Tailwheel Endorsement in a Sport Cub

Managing Editor Connie Sue White gets back to her roots.

Preflight — oil check. A small door atop the cowling allows access to the Sport Cub's oil stick. Recommended oil amount is 5 quarts.
When the elevator's leading edge "fits" within the parameters of the graphic, the trim is in takeoff position. Trim in the Sport Cub is controlled electrically by a switch located on top of the front control stick.
Several instrument panel configurations are available (from steam gauges to full glass). This Sport Cub panel's gauges were laid out in an easy-to-view configuration, allowing for a Garmin GPS, transponder and comm stack in the middle. Transitioning from the Remo’s Dynon glass panel back to the gauges was easier then I thought it would be.
With this placement of the CubCrafters Sport Cub flap handle, I could easily reach it and keep my eyes out the window — and the runway in sight — at all times.
Even though I soloed an Aeronca Champ on my 16th birthday and the time I logged in the Champ as PIC some 30 years ago could be grandfathered in since it was prior to April 15, 1991 (when the endorsement became an FAA requirement), it was a lifetime ago. I felt like I would be starting from the beginning, especially after the last 2 years of flying the tri-geared Remos.
As part of our hour's worth of taxiing and ground work the evening before, we practiced realignment of the Sport Cub’s full swivel tailwheel after turns. Full, quick back-and-forth rudder inputs while the airplane is moving return the tailwheel to its detents, and, thus, the straight position.
Aligned for takeoff with stick full aft, I smoothly applied full throttle, employing all of the Teledyne Continental 0-200-A’s 100 horses, and off we went down Runway 36. All was not lost from my Champ days: Making lots of small rudder inputs and adjusting the frequency as needed to counteract all those left-turning tendencies amplified in a taildragger as we gained speed and through rotation came naturally.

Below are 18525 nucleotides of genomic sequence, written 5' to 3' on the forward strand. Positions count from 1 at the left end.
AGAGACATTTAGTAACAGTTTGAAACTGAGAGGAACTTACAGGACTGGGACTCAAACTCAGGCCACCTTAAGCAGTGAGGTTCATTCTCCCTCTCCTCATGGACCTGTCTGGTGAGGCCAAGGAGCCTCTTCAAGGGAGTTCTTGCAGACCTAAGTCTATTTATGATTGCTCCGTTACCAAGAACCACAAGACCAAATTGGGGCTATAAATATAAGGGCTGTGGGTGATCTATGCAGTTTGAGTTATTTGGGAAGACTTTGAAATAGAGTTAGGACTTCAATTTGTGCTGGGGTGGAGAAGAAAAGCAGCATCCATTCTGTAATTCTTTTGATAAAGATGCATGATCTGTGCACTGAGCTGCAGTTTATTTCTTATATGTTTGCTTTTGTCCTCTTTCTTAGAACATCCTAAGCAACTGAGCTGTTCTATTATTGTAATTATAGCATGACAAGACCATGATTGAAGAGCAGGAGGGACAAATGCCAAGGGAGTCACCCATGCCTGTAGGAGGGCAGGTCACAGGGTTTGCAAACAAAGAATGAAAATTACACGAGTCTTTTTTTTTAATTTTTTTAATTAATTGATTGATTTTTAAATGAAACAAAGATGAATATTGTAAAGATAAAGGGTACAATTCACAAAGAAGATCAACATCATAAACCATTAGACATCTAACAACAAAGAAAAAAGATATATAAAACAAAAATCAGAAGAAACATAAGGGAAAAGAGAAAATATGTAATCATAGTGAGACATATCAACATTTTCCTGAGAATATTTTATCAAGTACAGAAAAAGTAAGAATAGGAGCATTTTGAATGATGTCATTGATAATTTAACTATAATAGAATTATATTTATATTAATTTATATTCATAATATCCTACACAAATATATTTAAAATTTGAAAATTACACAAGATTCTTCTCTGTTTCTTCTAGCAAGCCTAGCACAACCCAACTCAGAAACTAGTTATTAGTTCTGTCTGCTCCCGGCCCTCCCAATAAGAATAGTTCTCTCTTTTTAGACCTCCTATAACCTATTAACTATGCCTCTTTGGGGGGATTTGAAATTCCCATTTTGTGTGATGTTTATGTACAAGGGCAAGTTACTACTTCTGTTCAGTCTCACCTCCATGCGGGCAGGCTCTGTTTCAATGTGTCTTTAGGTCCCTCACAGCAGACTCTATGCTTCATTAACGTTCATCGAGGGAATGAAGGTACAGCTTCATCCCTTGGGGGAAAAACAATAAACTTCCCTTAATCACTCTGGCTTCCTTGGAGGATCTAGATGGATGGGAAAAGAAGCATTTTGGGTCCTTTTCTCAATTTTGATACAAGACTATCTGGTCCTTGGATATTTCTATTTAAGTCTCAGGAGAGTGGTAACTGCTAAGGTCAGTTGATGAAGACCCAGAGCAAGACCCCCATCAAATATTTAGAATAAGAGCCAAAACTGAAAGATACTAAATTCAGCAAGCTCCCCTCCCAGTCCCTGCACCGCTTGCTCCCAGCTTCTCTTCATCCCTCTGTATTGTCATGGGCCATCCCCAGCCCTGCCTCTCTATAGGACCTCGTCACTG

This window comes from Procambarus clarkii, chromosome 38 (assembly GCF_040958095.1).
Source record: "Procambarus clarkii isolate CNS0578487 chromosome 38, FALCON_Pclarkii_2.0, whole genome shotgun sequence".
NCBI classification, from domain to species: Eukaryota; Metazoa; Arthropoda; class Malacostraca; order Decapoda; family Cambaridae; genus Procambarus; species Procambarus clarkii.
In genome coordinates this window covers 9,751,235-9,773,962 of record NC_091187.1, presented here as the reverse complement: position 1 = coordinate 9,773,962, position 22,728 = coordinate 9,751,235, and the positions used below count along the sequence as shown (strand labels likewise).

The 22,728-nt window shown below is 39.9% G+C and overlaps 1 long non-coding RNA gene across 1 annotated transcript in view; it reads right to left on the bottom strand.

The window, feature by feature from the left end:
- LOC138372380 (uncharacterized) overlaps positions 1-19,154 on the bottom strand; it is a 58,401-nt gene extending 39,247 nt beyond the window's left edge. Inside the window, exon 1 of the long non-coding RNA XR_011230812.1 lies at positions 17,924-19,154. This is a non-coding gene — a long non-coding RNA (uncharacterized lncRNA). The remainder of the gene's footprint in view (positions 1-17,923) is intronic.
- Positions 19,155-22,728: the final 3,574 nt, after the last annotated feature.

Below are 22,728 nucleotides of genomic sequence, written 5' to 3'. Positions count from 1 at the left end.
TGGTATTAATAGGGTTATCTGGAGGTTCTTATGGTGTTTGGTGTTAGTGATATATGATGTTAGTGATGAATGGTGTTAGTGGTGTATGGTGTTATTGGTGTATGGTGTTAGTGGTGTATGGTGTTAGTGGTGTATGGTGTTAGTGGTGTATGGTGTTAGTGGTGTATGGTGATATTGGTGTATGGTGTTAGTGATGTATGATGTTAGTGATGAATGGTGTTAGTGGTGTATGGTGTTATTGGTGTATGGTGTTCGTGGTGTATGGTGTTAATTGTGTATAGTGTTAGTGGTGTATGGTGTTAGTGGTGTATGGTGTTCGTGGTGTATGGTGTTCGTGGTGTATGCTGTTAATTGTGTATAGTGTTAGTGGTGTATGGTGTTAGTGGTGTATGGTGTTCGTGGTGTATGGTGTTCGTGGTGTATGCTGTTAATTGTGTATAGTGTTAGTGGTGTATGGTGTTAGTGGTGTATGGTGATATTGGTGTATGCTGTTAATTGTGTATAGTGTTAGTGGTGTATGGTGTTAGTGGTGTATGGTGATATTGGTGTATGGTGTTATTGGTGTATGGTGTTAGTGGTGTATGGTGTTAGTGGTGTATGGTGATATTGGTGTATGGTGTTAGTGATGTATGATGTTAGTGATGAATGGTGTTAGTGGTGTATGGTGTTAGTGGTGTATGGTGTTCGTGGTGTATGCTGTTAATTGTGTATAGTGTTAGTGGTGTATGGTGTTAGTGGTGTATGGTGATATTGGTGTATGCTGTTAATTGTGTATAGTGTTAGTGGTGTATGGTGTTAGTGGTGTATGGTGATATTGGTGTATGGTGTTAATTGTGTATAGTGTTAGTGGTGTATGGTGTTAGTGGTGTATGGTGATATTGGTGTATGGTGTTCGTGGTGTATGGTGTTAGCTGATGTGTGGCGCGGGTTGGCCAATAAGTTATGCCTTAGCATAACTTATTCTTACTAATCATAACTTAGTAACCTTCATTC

"A three-point landing can be 'plopped' on in a full stall and be perfectly okay, but the best landing will be the one where you minimize the sink as much as possible at the instant of touchdown, in any landing configuration," says Clay.
Slips are fun in the Sport Cub. "Slip early and slip often," is Clay's advice. For this no-flap landing, I employed the trim via the button on the stick to help me keep a stable approach at 60 mph and initiated a forward slip.
Grass Roots Airpark in Groveland, Florida, is a private airport community, with residential lots and hangar space available.
My first wheel landing as part of my taildragger endorsement in the Sport Cub. “Okay, now flick the stick forward and hold it there until you feel the tail start to come down on its own, then full stick back,” Clay calmly instructed me when we felt the right wheel (to address a right crosswind) touch the grass.
Bonnier Staff Photographer Jon Whittle gets a ride with Clay — and took this shot on final for Grass Roots Airpark's Runway 36.
Flying Magazine is a one-stop resource for everything aviation, including news, training, aircraft, gear, careers, photos, videos, and more.

Your email address will not be published. Required fields are marked *

Subscribe to Our Newsletter

Get the latest FLYING stories delivered directly to your inbox

Subscribe to our newsletter